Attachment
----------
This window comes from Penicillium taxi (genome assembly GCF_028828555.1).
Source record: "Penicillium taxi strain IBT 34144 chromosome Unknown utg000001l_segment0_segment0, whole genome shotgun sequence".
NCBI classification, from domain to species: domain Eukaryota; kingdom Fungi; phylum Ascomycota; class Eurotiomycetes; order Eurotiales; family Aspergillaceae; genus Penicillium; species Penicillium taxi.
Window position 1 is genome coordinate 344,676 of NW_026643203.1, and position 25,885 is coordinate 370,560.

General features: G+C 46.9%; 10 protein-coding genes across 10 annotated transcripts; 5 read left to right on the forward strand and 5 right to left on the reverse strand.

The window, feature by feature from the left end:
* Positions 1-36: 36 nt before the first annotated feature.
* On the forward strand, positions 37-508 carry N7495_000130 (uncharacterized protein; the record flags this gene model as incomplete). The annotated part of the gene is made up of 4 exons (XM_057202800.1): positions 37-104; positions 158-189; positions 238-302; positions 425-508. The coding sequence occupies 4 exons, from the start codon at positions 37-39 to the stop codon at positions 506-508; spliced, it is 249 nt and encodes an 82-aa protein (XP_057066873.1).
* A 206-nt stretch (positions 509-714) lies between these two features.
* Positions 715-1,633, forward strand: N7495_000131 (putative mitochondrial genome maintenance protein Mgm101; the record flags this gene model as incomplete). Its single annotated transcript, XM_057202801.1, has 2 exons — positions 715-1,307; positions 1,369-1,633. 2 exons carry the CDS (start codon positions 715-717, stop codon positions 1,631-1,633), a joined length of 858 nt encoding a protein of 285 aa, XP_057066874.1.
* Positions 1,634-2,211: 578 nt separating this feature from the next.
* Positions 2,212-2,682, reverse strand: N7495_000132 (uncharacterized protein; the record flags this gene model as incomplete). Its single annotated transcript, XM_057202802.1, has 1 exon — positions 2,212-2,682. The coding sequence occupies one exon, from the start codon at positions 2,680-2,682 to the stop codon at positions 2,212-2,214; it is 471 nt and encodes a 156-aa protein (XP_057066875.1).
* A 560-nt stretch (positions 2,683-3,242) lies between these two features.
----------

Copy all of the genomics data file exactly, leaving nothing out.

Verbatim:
This window comes from Penicillium taxi (genome assembly GCF_028828555.1).
Source record: "Penicillium taxi strain IBT 34144 chromosome Unknown utg000001l_segment0_segment0, whole genome shotgun sequence".
NCBI classification, from domain to species: domain Eukaryota; kingdom Fungi; phylum Ascomycota; class Eurotiomycetes; order Eurotiales; family Aspergillaceae; genus Penicillium; species Penicillium taxi.
Window position 1 is genome coordinate 344,676 of NW_026643203.1, and position 25,885 is coordinate 370,560.

General features: G+C 46.9%; 10 protein-coding genes across 10 annotated transcripts; 5 read left to right on the forward strand and 5 right to left on the reverse strand.

The window, feature by feature from the left end:
* Positions 1-36: 36 nt before the first annotated feature.
* On the forward strand, positions 37-508 carry N7495_000130 (uncharacterized protein; the record flags this gene model as incomplete). The annotated part of the gene is made up of 4 exons (XM_057202800.1): positions 37-104; positions 158-189; positions 238-302; positions 425-508. The coding sequence occupies 4 exons, from the start codon at positions 37-39 to the stop codon at positions 506-508; spliced, it is 249 nt and encodes an 82-aa protein (XP_057066873.1).
* A 206-nt stretch (positions 509-714) lies between these two features.
* Positions 715-1,633, forward strand: N7495_000131 (putative mitochondrial genome maintenance protein Mgm101; the record flags this gene model as incomplete). Its single annotated transcript, XM_057202801.1, has 2 exons — positions 715-1,307; positions 1,369-1,633. 2 exons carry the CDS (start codon positions 715-717, stop codon positions 1,631-1,633), a joined length of 858 nt encoding a protein of 285 aa, XP_057066874.1.
* Positions 1,634-2,211: 578 nt separating this feature from the next.
* Positions 2,212-2,682, reverse strand: N7495_000132 (uncharacterized protein; the record flags this gene model as incomplete). Its single annotated transcript, XM_057202802.1, has 1 exon — positions 2,212-2,682. The coding sequence occupies one exon, from the start codon at positions 2,680-2,682 to the stop codon at positions 2,212-2,214; it is 471 nt and encodes a 156-aa protein (XP_057066875.1).
* A 560-nt stretch (positions 2,683-3,242) lies between these two features.